Jamaican PM still mulling election date

Portia Simpson Miller

Jamaica’s Prime Minister Portia Simpson Miller has not yet given a clear indication as to when a general election could be held.

Simpson Miller who is also president of the ruling People’s National Party (PNP), told a crowd of supporters in the city of Portmore on Sunday night that she will announce the date “when my master touches me” but promised Jamaicans that the campaign will be short.

Political observers say the PNP will later this year seek a fresh mandate from the electorate even though the general election is constitutionally due on December 29, 2016.

“As we continue the journey on behalf of the people I know we will achieve much more…and I am telling you no campaign will be long.

And I hear everybody guessing whether I am going to call elections early or not. You will be appropriately informed when my master touches me and say my daughter go now,” she said, adding “and as I go around I will feel the pulse and then at the right time I will give you the sound of the trumpet”.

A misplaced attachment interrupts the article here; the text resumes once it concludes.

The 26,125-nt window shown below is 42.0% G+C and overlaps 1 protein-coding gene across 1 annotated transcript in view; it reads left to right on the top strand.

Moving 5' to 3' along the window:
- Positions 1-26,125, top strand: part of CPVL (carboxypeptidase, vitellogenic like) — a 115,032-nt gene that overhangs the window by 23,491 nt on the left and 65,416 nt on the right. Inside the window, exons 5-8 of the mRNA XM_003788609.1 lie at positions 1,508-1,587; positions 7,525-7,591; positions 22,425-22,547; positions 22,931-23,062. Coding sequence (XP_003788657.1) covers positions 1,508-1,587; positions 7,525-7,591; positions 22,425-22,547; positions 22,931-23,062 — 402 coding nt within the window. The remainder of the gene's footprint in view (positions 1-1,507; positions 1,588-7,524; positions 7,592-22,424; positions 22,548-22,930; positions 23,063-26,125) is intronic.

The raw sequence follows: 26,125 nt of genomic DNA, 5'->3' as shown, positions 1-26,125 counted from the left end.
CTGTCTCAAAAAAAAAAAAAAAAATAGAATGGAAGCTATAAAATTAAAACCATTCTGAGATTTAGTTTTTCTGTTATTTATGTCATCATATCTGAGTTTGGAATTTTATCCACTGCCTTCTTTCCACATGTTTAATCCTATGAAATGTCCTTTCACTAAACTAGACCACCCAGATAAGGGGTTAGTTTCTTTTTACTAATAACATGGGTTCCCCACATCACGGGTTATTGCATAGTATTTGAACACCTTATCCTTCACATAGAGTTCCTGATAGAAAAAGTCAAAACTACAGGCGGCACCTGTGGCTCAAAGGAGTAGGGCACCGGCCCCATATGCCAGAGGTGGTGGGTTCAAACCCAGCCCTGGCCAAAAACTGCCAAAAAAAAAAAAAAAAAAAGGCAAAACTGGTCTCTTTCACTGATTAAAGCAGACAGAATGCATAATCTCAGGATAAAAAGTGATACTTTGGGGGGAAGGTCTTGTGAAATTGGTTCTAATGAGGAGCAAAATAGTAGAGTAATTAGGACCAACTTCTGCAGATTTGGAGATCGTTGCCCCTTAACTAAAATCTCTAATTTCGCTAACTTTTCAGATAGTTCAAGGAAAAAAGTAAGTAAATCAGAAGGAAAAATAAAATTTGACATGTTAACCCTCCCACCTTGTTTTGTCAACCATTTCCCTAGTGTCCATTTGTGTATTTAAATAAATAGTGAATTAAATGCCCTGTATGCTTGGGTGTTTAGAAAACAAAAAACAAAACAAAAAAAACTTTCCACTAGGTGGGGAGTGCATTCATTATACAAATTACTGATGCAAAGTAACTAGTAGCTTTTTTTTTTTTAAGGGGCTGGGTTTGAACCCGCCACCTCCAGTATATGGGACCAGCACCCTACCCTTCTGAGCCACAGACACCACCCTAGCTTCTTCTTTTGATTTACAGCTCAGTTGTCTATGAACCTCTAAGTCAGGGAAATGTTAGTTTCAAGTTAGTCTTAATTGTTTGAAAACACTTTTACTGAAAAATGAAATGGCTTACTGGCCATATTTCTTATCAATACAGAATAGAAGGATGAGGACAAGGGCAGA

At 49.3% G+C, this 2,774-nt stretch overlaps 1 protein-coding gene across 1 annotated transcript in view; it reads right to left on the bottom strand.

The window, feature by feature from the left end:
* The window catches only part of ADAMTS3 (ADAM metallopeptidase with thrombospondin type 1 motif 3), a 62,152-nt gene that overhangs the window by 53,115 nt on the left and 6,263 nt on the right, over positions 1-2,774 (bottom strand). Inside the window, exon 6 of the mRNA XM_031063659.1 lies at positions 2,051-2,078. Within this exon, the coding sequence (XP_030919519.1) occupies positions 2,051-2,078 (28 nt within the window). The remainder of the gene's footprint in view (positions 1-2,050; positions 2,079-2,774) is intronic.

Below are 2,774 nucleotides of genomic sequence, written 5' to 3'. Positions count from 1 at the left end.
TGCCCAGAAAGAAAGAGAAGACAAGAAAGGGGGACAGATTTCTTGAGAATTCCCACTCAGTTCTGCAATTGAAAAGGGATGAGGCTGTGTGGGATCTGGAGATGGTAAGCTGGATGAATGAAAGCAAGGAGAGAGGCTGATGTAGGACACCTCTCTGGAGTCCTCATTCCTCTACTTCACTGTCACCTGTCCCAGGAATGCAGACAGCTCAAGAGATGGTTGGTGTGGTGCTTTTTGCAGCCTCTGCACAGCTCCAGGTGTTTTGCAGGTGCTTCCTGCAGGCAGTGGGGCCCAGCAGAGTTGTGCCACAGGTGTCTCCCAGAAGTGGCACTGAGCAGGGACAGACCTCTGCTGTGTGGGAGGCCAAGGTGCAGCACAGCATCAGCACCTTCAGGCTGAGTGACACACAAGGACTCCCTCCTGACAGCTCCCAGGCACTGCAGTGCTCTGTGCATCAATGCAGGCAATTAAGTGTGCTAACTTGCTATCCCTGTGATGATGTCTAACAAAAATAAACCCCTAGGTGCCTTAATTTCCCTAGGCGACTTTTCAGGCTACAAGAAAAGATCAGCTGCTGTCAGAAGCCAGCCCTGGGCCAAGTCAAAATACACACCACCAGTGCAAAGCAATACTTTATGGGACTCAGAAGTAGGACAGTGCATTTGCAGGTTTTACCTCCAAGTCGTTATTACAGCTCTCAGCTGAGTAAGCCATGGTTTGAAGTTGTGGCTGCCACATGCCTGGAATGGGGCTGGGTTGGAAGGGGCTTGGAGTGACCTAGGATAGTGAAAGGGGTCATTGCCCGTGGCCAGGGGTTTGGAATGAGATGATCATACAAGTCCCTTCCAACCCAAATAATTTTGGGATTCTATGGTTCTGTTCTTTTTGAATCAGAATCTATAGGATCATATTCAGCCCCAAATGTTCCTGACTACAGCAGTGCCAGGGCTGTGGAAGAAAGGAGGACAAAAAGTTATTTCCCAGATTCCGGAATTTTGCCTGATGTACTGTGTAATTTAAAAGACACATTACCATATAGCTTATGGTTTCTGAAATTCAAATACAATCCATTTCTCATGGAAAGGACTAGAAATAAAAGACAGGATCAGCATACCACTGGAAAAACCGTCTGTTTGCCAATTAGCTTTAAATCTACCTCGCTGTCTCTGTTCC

The rally was the fourth in a series, in which the PNP has said it is trying to gauge the pulse of the nation for the election.

In her address, Prime Minister Simpson Miller described as “reckless and careless” statements made by former finance minister Audley Shaw that the International Monetary Fund (IMF) had lowered Jamaica’s primary surplus target under the economic reform programme.

“The timing of this concession by the IMF curiously coincides with the eve of national elections here in Jamaica,” Shaw said, noting that while the opposition Jamaica Labour Party (JLP) welcomed the lowering of the primary surplus target, the relaxation could be interpreted as political interference on the part of the IMF.

But Prime Minister Simpson Miller dismissed Shaw’s assertion adding “go away with that.

“Go away with that, move away with that, foolishness and that one that said it was found wanting in the honest department this week. Don’t talk to use about honesty. We don’t need to get the IMF money to spend it to buy any election.”

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